The graduate program aspires to provide students with a comprehensive knowledge of political science, with concentration in a particular subfield. It assumes that a systematic course of study emphasizing theory and methods is required for examining the problems of political life and understanding the phenomena of politics. The program also reflects an effort to combine the most recent developments in the humanities and other social sciences with those in political science.
The major subfield concentrations for the program are:
- Comparative Politics: advanced capitalist democracies, development, democratization, political institutions, race and ethnicity, regional and cross-regional studies.
- American Politics: political communication and mass behavior, political institutions and organizations, political economy and public policy, law and politics.
- Political Theory: history of political thought, contemporary political thought, normative theory, new democratic theory, feminist theory, continental thought, ancient political thought, culture and politics.
- International Relations: foreign policy, international organization, international political economy, international relations theory, world systems.
- Methods: probability and statistics, linear models, advanced econometrics, game theory, social choice.
Interdisciplinary Cluster Initiative
Graduate students are encouraged to participate in the Interdisciplinary Cluster Initiative. This initiative is designed to help graduate students at Northwestern foster connections with students and faculty in other programs with whom they have intellectual affinities. Interdisciplinary clusters in effect provide a second intellectual home for incoming and current graduate students. Clusters offer their own discrete courses as well as sponsor a number of activities and events. Graduate students who are interested in the initiative should visit http://www.tgs.northwestern.edu/academics/academic-programs/cluster-certificate/ for more information about the various clusters. Prospective students have the opportunity to select on their application form the cluster with which they might like to affiliate. However, graduate students may affiliate with a cluster at any point during their course of study at Northwestern.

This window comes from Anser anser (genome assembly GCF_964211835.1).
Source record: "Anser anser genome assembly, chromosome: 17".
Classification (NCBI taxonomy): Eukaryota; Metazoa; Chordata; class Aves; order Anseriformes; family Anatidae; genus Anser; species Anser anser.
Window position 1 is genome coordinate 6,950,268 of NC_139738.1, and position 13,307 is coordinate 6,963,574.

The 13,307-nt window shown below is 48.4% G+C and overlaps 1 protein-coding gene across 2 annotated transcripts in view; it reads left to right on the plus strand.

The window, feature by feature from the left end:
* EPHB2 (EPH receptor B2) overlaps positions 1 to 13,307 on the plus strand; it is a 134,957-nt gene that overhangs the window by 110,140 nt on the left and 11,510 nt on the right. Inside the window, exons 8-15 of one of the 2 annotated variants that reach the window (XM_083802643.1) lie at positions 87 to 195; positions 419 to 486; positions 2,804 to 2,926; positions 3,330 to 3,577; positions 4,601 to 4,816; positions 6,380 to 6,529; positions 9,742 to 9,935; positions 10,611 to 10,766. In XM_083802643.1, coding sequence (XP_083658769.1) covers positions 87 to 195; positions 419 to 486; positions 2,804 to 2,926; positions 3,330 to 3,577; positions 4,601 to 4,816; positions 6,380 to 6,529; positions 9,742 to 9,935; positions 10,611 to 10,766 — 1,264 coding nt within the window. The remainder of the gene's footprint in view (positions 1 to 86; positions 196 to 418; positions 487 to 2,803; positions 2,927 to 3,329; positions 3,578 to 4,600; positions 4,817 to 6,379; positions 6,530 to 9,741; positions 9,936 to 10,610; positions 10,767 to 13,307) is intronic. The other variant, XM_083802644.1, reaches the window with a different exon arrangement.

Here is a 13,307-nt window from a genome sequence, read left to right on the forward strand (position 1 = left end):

Current interdisciplinary clusters are:
- African Studies*
- Asian Studies
- British Studies
- Comparative and Historical Social Science*
- Comparative Race and Diaspora
- Critical Studies in Theatre and Performance
- Critical Theory*
- Gender and Sexuality Studies*
- Latin American and Caribbean Studies
- Medieval Studies*
- Middle East and North African Studies (MENA)
- Poetry and Poetics
- Rhetoric and Public Culture
- Jewish Studies
- Science Studies
Additional Study Opportunities and Resources
1. JD/PhD Program
The combined JD/PhD program is run concurrently between Northwestern's Law School and the Department of Political Science. It is designed for a select number of students wishing to study both law and political science. Potential students must be admitted to both programs. More information on this joint program can be found here.
2. Dual PhD Programs with Institut d'Études Politiques de Paris (Sciences Po) and École des Hautes Études en Sciences Sociales
Graduate students in Political Science—particularly in the fields of International Relations, Comparative Politics and Political Theory—are eligible for the innovative dual PhD programs that Northwestern has established with the Institut d'Études Politiques de Paris (Sciences Po) and the École des Hautes Études en Sciences Sociales http://www.ehess.fr/fr/. Go here for further information. Proficiency in French is required, but can be acquired with support from the French Interdisicplinary Group.
3. Searle Center for Advancing Learning and Teaching
All graduate students have the opportunity to develop their teaching skills through the series of workshops offered by the Searle Center for Advancing Learning and Teaching. The workshops' integration of practical and theoretical approaches provides students with invaluable strategies, skills, and practice as they make or continue their transition from graduate student to teacher. For more information on the Searle Center's programs, please visit their website.
4. Roberta Buffett Center for International and Comparative Studies (BCICS)
BCICS provides a key forum for encouraging inter-disciplinary research and instruction in international and comparative studies. Drawing on contributions from faculty and students across the university, the Center sponsors a rich variety of events, working groups, research and grants. For updates on the opportunities and resources available through BCICS, please visit their website.
5. Institute for Policy Research (IPR)
The Institute for Policy Research seeks to stimulate and support social science research across a wide range of public policy issues. IPR brings together an inter-disciplinary group of faculty, visiting scholars and research assistants to participate in projects, seminars, conferences, policy briefings and workshops. For the latest information on happenings at IPR, please visit their website.
Interested in Applying or Learning More?
If you are interested in applying to—or just learning more about—the graduate program in Political Science at Northwestern, then please visit our prospective students page.